We stopped by the Tin Man Games booth this year at PAX 2011 to gaze at their literary wares and geek out with the founder about mystical lands of magic.
GameBook Adventures is something of a choose-your-own adventure game for the iPad. However, it’s also a bit of an RPG, though it’s very light on those bits. From our demo with the software the system seems like an RPG without all of the boring combat bits. Imagine Final Fantasy if you didn’t have to spend 80 hours wandering around fighting random battles.
All of the focus is on the story content rather than being bogged down with a ton of mostly inconsequential combat. There is a bit of combat in these books, but they’re conducted by way of quick dice rolls if you choose to battle a character in the book.
The system is inspired by an old series of fantasy books called Fighting Fantasy (in fact some of the creators of those books have signed on to create for GameBook Adventures) in which light role-playing elements were mixed in with storytelling.
The concept of this type of story may not be new, but it’s being reinvented for the modern era with the help of the iPad 2. The only unappealing aspect of those original stories is that you had to draw up your own character stats and keep track of all your own data. Here the iPad takes care of that for you in its usual sleak and sexy glory.
Right now, the stories of GameBook Adventures occupy a consistent universe that intertwines between the stories. The app even comes with a map of the realm (which we learned was originally drawn up in its rudimentary form) by the company’s founder when he was 15. It also features a full, up-to-date companion encyclopedia of the names and places of the series.
But Tin Man Games doesn’t seem content to rest on their laurels with what they’ve achieved so far. The gamebooks seem grea thus far, but they want to continue pushing the genre. Which they’re planning to do with a set of new sci-fi themed gamebooks, as well as a potential upcoming deal to create gamebooks about a “major comic book character.” They weren’t able to elaborate on what that means, but obviously that could have a huge impact on the popularity of these apps.Read More...
Halfbrick has been responsible for some of the more memorable iOS hits to date — notably Fruit Ninja and Age of Zombies — and their latest, Jetpack Joyride, looks to make another strong impression on iPhone and iPad gamers when it launches this Thursday. I had a chance to play the universal app this weekend at the Penny Arcade Expo (PAX) in Seattle, and while the speedy side-scroller is based in the self-propelled running genre popularized by Canabalt and Halfbrick’s own Monster Dash, the addition of the titular object really gives this high-strung adventure a fresh new feel of its own.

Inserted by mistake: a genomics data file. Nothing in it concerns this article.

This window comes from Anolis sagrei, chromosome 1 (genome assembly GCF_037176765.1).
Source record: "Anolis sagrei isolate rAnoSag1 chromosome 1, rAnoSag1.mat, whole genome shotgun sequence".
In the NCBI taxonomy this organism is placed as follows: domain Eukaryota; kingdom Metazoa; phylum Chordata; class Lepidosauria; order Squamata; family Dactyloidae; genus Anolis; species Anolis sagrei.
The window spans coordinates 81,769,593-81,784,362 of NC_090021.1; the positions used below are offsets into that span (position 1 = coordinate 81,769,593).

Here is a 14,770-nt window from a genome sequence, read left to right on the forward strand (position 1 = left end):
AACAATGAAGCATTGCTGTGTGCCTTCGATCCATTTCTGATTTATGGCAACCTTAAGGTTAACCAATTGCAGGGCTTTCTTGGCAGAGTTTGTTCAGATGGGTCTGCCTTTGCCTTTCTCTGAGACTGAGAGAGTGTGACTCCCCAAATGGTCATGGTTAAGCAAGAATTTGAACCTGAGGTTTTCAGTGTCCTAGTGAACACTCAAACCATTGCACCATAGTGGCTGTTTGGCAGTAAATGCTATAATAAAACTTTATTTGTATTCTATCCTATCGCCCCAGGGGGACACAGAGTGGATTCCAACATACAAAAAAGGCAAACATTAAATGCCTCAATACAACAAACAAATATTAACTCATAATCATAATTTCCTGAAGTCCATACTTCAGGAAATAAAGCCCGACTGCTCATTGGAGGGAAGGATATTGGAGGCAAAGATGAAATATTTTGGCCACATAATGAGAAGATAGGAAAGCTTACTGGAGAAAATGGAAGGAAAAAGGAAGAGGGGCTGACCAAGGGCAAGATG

Jetpack Joyride again stars Barry Steakfries, hero of both Monster Dash and Age of Zombies, as he attempts to break free from a lab after stealing a jetpack that fires machine gun bullets towards the ground (hence the original title, Machine Gun Jetpack). What results is a seemingly endless sprint towards the right side of the screen, in which your goal is to stay alive — and maybe collect some shiny coins along the way — amidst hazards like energy fields and rockets. Since Steakfries runs on his own volition, your only task is to touch and hold the screen to fire the jetpack, bobbing and weaving around the various obstacles in an effort to survive.
Adding to the mayhem are various vehicles and suits, which can be picked up along the way and even upgraded as you collect coins and log accumulate time within the app. Included in the bunch are the Stomper mech, a Gravity Suit that lets you run across the ceiling, and a Teleporter that can beam you around the screen and safely through hazards, provided you know how to use it properly. And it’s difficult to ignore the pointed humor of the Profit Bird, a robotic flight suit that sheds dollar bills as it glides through the air — and amusingly pokes fun at one of Halfbrick’s biggest App Store competitors.
Each new run varies thanks to randomly generated stage segments, but Jetpack Joyride also attempts to keep players constantly engaged with three active missions available at any given time — such as notching a certain amount of coins in an attempt or high-fiving the running scientists as you spin through the levels. Plus, numerous jetpack variations (some of which affect gameplay) are available for purchase using in-game coins, along with vehicle/suit upgrades and other cosmetic enhancements. And if you happen to collect tokens during your attempt, you’ll toss them into a slot machine upon death, giving you an opportunity to earn a huge coin bounty or possibly even be revived within your just-ended game.
Jetpack Joyride’s slick hand-drawn animations are the best Halfbrick has produced to date, and the play experience is livelier and sillier than any side-scrolling running game on the market, which makes for a thoroughly riotous time. It feels like the kind of polished and constantly compelling game that players will sink hours into, and I came away from the demo thinking I’d seen what will likely be one of the top iOS games of the year. Jetpack Joyride is due out this Thursday as a universal app on iPhone and iPad for .99.